Life at Prince of Wales

Although Prince of Wales was a relatively small college, the nature of Prince Edward Island’s communities had created two distinct groups in the student body: those from Charlottetown (the “town” or “townie” students) and those from rural parts of the province.1 This was, partly, a matter of basic economics: until 1964, students from Charlottetown paid about twice as much in tuition fees as those from outside of the city (in that year, for example, Charlottetown residents paid $100 for their third and fourth years, while rural students only paid $502  -- see digitized PWC Calendars for more historical tuition information). Much of the cost difference was caused by the high price of boarding houses and residences -- the only options for most rural students -- which from the early days of the College had prompted the provincial government to subsidize tuition for out-of-town students.3


But the differences between the two groups went deeper than dollars and cents. Charlottetown may have been a small, out-of-the-way place in global terms, but it  probably seemed quite worldly and sophisticated compared to the littlle villages or isolated farms from which many out-of-town students hailed. In her book, A Century of Excellence, Marian Bruce quotes student Ruby MacMillan Matheson on the subject: “You could pick out the town students after you were there a little while. They’d saunter into the classroom with their books under their arm. You could tell they were just ‘man about town.' ”4  Whatever the socioeconomic differences between "townies" and their rural counterparts, however, the shared bond to PWC generally proved a stronger, unifying force, and a divide that might otherwise have been hostile or malicious was usually bridged by ongoing efforts to foster a sense of amiable community on the campus.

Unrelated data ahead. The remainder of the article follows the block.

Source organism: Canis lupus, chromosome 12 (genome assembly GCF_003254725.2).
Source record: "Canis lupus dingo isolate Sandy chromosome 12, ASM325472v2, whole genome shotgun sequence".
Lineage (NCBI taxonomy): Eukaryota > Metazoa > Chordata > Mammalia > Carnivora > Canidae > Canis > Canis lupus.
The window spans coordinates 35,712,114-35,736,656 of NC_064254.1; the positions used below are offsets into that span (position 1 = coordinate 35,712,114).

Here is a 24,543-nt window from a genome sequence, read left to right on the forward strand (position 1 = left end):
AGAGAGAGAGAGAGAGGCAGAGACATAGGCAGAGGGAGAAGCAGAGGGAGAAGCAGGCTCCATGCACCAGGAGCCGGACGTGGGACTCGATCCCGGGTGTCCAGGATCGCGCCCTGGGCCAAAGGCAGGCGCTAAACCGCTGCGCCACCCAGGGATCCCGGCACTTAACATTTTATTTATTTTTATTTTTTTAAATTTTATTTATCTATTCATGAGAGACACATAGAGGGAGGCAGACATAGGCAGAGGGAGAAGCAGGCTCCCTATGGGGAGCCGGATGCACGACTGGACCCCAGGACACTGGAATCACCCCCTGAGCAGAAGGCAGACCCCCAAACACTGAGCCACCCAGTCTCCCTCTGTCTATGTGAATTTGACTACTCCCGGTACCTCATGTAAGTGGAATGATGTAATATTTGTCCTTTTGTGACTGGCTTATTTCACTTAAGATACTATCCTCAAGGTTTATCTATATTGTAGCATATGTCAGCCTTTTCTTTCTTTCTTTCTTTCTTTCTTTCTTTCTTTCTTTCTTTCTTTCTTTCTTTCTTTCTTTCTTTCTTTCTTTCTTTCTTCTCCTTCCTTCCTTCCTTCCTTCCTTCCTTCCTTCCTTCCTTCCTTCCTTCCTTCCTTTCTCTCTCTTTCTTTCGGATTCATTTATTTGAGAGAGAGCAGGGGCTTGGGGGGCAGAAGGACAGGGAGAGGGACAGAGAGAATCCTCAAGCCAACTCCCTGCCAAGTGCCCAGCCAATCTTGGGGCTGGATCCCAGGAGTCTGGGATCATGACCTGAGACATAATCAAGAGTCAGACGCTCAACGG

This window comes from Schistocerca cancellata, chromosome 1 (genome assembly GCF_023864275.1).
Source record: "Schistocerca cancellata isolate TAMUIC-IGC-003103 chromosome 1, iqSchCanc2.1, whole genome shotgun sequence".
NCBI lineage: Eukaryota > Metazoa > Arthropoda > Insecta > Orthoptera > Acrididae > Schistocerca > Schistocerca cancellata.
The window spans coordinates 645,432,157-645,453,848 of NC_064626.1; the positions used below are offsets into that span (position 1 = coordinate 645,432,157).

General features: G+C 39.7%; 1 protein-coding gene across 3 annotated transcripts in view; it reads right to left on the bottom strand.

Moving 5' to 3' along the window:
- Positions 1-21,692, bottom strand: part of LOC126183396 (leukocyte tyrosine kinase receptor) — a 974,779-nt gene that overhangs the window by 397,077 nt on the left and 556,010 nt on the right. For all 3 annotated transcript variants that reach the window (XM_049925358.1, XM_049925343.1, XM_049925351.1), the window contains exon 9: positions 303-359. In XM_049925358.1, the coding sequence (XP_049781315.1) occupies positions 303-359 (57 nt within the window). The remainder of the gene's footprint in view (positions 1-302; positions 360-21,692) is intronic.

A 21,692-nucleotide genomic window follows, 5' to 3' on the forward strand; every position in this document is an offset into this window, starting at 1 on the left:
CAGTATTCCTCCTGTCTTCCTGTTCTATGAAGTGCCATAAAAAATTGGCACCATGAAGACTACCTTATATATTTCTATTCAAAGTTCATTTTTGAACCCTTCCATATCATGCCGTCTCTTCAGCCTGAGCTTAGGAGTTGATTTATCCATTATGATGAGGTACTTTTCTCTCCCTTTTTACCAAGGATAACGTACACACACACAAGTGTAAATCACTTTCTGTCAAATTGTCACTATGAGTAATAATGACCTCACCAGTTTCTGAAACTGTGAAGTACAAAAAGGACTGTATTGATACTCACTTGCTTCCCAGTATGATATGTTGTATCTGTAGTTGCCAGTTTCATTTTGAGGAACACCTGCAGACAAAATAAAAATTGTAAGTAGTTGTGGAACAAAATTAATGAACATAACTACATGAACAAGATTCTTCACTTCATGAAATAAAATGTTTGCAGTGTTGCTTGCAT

One such effort involved encouraging all students to participate in school activities by way of the College newspaper.  Established in the 1890s under the name The Campus Record, the campus paper underwent many transformations and name changes, adopting The College Observer as its title in 1896, and, finally, The College Times several decades later.5 The paper reported on everything from gossip to university policy to world events and although its content was varied, the tone of its writing (especially in The College Times era) was chiefly lighthearted and the reporters given to frequent humour. Cheerful as it often was, however, the school paper could also be a serious and important part of campus life, providing insightful editorials and a venue for students to publicly air grievances with the administration, the student council, and the world at large. 


Since the paper was student-run and generated, its editors and writers were ideally-placed to report on, and promote, a range of College activities, clubs, and events. Although participation may sometimes have been lower than those students organizing the events would have liked, there was a wide variety of activities to get involved in. Various years saw drama clubs, Liberal and Conservative clubs, a United Nations club, the Newman club for Catholic students, a World University Service Club, Social Committees, Cultural Committee, Honours Society, Student Representative Assembly, House Committee, Campus Police, Newspaper staff, Rifle Club, Ski Club, Student Councils,6 and a highly successful, long-standing debate team.7 Chronicling this hectic round of extracurricular activity, along with a busy calendar of special events, socials, and dances, required a campus newspapers with a sizable and conscientious staff. Completmenting their efforts was the work of another dedicated team of student volunteers producing the annual Welshman yearbook.